Board to discuss support for vaccinating teachers, staff at New Hingham

  • Vials of the Moderna COVID-19 vaccine. THE TIME-TRIBUNE VIA AP/CHRISTOPHER DOLAN

Staff Writer
Published: 1/20/2021 10:30:42 AM

CHESTERFIELD — The Select Board was expected to discuss Tuesday whether to sign onto an effort seeking an earlier vaccination schedule from the state for teachers and staff at New Hingham Regional Elementary School, where students are learning in person.

The school has been educating students in-person full time since October, and New Hingham School Committee member Geoffery Gougeon says that its teachers and staff should be vaccinated alongside first responders, who are currently in the process of receiving the vaccine.

Gougeon said that he plans to send letters and statements of support for the change to the state Department of Public Health.

“Our teachers have been professional and gracious,” said Gougeon, speaking of how they’ve dealt with in-person education at New Hingham during the pandemic.

Gougeon said he started his effort after seeing that teachers are currently scheduled to receive the vaccine in Phase 2 of the state’s vaccine rollout, which is set for February to March. However, Gougeon said that while most teachers in the state are teaching in remote or hybrid systems, those at New Hingham have been teaching full time in-person for months.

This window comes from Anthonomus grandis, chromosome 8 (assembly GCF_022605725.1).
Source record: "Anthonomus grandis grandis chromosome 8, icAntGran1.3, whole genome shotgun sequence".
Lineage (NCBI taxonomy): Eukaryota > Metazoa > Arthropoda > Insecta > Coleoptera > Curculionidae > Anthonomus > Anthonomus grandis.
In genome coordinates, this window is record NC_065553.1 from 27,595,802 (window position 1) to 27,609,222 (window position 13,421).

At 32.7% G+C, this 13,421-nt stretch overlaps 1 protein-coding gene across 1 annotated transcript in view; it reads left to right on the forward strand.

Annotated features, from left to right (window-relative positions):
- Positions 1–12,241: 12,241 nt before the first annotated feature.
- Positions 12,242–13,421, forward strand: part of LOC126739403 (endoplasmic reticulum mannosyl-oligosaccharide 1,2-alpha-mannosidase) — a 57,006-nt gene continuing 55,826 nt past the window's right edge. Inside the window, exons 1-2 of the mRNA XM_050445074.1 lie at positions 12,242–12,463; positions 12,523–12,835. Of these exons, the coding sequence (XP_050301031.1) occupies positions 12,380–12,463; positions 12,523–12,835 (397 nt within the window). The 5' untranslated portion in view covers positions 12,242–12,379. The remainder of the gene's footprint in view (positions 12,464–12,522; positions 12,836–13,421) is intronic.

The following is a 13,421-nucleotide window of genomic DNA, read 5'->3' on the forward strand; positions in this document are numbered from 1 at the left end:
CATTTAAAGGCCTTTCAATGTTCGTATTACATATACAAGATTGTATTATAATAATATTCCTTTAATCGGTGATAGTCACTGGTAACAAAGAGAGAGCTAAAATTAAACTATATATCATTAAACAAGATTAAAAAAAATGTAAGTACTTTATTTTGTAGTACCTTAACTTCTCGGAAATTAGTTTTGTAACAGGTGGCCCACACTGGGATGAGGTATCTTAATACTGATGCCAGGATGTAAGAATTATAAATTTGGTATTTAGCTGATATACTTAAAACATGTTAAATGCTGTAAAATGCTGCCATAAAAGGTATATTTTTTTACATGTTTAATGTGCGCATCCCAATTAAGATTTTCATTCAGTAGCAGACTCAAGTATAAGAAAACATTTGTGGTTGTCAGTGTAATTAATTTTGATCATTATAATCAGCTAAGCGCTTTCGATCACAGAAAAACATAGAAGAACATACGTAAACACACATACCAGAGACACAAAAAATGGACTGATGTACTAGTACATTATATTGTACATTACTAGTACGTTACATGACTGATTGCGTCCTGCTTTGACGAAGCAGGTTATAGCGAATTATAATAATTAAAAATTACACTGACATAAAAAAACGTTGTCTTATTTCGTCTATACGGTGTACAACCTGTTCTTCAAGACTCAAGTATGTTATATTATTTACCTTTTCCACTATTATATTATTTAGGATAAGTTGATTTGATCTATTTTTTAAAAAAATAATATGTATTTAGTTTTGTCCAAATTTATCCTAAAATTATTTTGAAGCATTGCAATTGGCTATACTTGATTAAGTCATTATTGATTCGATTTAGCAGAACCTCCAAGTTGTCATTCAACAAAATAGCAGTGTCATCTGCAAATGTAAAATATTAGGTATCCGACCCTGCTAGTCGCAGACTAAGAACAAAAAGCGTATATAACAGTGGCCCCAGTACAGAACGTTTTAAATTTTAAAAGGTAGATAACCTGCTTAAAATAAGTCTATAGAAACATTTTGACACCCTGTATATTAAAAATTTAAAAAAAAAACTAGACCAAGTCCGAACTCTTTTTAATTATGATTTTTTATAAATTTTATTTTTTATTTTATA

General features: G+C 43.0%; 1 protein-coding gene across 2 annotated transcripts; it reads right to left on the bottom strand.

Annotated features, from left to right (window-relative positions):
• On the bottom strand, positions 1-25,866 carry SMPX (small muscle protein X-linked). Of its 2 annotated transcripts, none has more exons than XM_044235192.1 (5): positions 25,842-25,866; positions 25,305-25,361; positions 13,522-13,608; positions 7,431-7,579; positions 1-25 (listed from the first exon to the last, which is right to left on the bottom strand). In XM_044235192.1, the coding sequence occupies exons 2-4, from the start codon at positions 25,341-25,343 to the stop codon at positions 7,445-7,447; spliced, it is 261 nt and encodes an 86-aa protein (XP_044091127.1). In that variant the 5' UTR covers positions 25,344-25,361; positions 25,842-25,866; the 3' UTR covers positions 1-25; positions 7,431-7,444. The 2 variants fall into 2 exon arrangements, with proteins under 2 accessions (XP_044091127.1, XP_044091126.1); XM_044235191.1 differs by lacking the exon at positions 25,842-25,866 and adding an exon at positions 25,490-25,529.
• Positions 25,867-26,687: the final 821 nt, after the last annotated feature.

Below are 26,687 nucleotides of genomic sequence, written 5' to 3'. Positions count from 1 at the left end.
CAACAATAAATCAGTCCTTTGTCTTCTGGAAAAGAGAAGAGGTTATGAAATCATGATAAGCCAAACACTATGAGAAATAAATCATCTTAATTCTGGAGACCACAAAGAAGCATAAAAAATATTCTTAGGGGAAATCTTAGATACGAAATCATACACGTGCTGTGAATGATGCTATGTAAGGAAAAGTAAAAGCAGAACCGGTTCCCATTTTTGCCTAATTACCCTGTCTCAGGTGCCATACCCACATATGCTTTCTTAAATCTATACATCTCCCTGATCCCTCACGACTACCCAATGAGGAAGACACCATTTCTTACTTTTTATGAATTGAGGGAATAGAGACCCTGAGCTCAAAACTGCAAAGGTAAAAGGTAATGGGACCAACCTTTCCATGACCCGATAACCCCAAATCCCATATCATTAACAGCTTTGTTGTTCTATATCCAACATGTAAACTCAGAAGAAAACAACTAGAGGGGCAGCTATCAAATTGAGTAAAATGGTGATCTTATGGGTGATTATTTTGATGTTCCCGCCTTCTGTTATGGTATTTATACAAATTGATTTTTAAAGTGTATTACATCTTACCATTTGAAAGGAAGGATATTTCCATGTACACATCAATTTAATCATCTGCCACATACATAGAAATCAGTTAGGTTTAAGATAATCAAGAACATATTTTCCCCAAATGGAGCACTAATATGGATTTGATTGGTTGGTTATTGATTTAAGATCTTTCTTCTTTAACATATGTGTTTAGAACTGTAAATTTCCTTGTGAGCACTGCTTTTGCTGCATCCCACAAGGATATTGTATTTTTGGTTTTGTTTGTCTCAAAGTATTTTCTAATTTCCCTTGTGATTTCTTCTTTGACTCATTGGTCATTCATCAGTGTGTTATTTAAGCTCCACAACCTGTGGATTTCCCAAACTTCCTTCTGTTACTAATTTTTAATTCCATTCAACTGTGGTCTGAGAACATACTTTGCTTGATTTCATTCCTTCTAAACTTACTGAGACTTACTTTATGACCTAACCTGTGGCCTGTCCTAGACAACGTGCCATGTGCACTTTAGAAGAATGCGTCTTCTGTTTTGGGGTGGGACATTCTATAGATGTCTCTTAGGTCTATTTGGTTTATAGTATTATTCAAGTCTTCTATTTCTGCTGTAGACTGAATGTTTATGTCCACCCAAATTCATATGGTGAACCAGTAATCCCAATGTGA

Gougeon said the decision to bring back students full time had been due to a lack of cases in Chesterfield and Goshen at that point, and out of concern for the children’s mental well-being.

Don Willard, who chairs the New Hingham School Committee and also serves on the Select Board, said that in-person schooling has been going well. Although some in the school community have gotten COVID-19, there is no evidence it has been spread as a result of school contact.

“We have not seen any spread so far,” said Willard.

Willard also said that masks are worn at all times except for meals at New Hingham, and that social distancing is also practiced.

Gougeon has received a letter from Jonathan Schwab, the medical director for Northampton Area Pediatrics, that supports a very high vaccine priority for teachers who have contact with children.

“Considering the potential exposure that teachers might face while in the classroom, and that their heroic efforts are significantly contributing to the health and well-being of their students, I believe these teachers should be considered as essential to our community as others who have already received the vaccine,” reads part of the letter.

Hampshire Regional School District Interim Superintendent Michael Sullivan is also drafting a letter in support of Gougeon’s effort.

Bera Dunau can be reached at

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